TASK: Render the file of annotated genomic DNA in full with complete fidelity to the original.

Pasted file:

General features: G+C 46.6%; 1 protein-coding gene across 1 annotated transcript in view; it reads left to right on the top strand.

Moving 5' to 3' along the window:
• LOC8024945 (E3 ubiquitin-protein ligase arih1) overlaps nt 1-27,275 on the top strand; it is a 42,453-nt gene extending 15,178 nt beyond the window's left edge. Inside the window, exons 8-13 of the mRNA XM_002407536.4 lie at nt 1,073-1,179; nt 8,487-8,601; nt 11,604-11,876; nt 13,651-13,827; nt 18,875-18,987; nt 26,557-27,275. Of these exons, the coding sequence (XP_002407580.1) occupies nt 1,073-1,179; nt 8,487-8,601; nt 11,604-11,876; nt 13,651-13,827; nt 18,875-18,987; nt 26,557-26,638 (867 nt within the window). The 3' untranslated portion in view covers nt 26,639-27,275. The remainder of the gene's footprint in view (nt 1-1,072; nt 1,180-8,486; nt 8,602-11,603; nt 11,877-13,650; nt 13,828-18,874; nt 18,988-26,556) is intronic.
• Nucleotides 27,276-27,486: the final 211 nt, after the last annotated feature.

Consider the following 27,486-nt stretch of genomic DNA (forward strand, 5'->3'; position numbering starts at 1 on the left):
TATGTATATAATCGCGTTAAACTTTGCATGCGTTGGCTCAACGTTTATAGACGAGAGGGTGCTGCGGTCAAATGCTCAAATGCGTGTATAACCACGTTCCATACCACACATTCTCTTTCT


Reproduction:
General features: G+C 46.6%; 1 protein-coding gene across 1 annotated transcript in view; it reads left to right on the top strand.

Moving 5' to 3' along the window:
• LOC8024945 (E3 ubiquitin-protein ligase arih1) overlaps nt 1-27,275 on the top strand; it is a 42,453-nt gene extending 15,178 nt beyond the window's left edge. Inside the window, exons 8-13 of the mRNA XM_002407536.4 lie at nt 1,073-1,179; nt 8,487-8,601; nt 11,604-11,876; nt 13,651-13,827; nt 18,875-18,987; nt 26,557-27,275. Of these exons, the coding sequence (XP_002407580.1) occupies nt 1,073-1,179; nt 8,487-8,601; nt 11,604-11,876; nt 13,651-13,827; nt 18,875-18,987; nt 26,557-26,638 (867 nt within the window). The 3' untranslated portion in view covers nt 26,639-27,275. The remainder of the gene's footprint in view (nt 1-1,072; nt 1,180-8,486; nt 8,602-11,603; nt 11,877-13,650; nt 13,828-18,874; nt 18,988-26,556) is intronic.
• Nucleotides 27,276-27,486: the final 211 nt, after the last annotated feature.

Consider the following 27,486-nt stretch of genomic DNA (forward strand, 5'->3'; position numbering starts at 1 on the left):
TATGTATATAATCGCGTTAAACTTTGCATGCGTTGGCTCAACGTTTATAGACGAGAGGGTGCTGCGGTCAAATGCTCAAATGCGTGTATAACCACGTTCCATACCACACATTCTCTTTCT